NATIONWIDE LOCKSMITH SCAM - WE WANT YOU TO KNOW…
There is a growing problem throughout the U.S. with disreputable, unethical, and possibly illegal activities of so-called “locksmith” companies listed on the Internet. The Better Business Bureau, state attorneys general, and regional and national locksmith organizations are receiving an ever-increasing number of complaints from consumers who have been ripped off and from legitimate locksmith businesses who have had their names and reputations damaged by these creeps. It’s happening in Washington, too, and it’s now happening to us here in Olympia.
Here’s a common scenario: You’ve locked yourself out of your house or car. You don’t really know any local locksmiths so you don’t know whom to call. You check online or in the yellow pages to find one, and call one you think is a local locksmith. They quote you a price (usually less than what legitimate businesses charge), you’re often asked for your credit or debit card number, and are told a locksmith will be dispatched (often from a call center somewhere in New York or even another country). You wait and wait and wait. IF someone does show up, your quote flies out the window because the person charges you two or three (or more) times what you were quoted. If you weren’t asked for a credit or debit card number to begin with, this phony-baloney locksmith demands cash. You’ve just been scammed!
We’ve recently had several customers who have come to our shop with similar tales. These dirtbag companies are cheating people not only by changing fees, but they are also confusing and misleading consumers by using business names, web addresses, and e-mail addresses closely resembling legitimate local businesses.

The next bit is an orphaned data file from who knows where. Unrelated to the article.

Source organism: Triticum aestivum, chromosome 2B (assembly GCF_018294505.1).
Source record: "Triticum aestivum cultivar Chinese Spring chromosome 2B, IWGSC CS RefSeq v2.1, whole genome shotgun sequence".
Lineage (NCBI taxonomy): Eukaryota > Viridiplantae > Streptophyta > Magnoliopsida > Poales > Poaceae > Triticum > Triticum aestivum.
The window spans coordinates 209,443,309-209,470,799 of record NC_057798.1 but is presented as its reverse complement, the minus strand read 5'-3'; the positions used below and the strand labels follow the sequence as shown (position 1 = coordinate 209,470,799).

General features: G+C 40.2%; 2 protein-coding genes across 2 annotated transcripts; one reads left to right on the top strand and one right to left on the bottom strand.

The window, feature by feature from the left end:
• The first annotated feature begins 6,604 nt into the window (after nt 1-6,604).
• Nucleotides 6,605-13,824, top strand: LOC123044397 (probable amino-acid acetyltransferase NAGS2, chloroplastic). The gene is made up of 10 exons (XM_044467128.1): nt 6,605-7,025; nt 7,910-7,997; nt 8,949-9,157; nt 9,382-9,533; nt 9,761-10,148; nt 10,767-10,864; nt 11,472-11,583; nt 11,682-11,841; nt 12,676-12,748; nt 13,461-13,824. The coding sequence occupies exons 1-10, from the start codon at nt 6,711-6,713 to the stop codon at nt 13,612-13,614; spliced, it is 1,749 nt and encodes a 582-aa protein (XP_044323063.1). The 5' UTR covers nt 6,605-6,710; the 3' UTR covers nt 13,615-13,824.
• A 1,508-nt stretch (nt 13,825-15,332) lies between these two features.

What can you do if you’ve been ripped off?
- Call your credit card company or bank to notify them what has happened. They will probably issue you a new account number and card.
- File a complaint with the Washington State Attorney General’s Consumer Protection Division You can do this online.
- File a complaint with the Better Business Bureau
- File a complaint with the Federal Trade Commission and/or the FBI Internet Crime Complaint Center - You can also do this online.
- Tell your family, friends, neighbors, and co-workers what happened so they won’t become victims.
- Post reviews and blogs to help get the word out. The more informed people are, the more cautious they will be.
SEVEN TIPS FOR FINDING A LOCKSMITH:
- Find a local locksmith before you need them. Check out their business name, license number, address, and phone number to make sure they are legitimate local businesses. Also, look closely at their yellow pages or Internet advertisements. Are they clearly identifiable? Do their ads look similar to other ads but with a different name?
- Don’t give your credit or debit card number over the phone unless you know and trust the person you have called.
- When the locksmith arrives, look at their service vehicle. Does it have signs clearly showing who they are?
- Ask for identification. Ask to see their license and their occupational permit which has their picture and business name on it. Also, most legitimate locksmiths have business cards with the company’s and service technician’s name.
- Get a written estimate prior to work being done. Don’t sign a blank authorization form. After the work is completed, demand an itemized invoice stating precisely what work has been performed.
- If possible, have a trusted friend or relative with you at your house, car, or business when the locksmith arrives. This is especially important at night or if you’re a woman in a remote location.
- If you feel intimidated or uncomfortable with the provider, you can, and should, refuse to work with the locksmith.
ALOA (Associated Locksmiths of America)
KOMO News, Seattle – Herb Weisbaum, ConsumerMan – “Locksmith scam makes a bad day even worse”
North Carolina Consumer Affairs – “North Carolina Locks Down Phony Locksmith Scam: Attorney General targets scammers for false pricing”
New York – Google blog – “Another business is clearly impersonating my business…”
Florida business blog – “A short list of ‘locksmith scam’ companies…”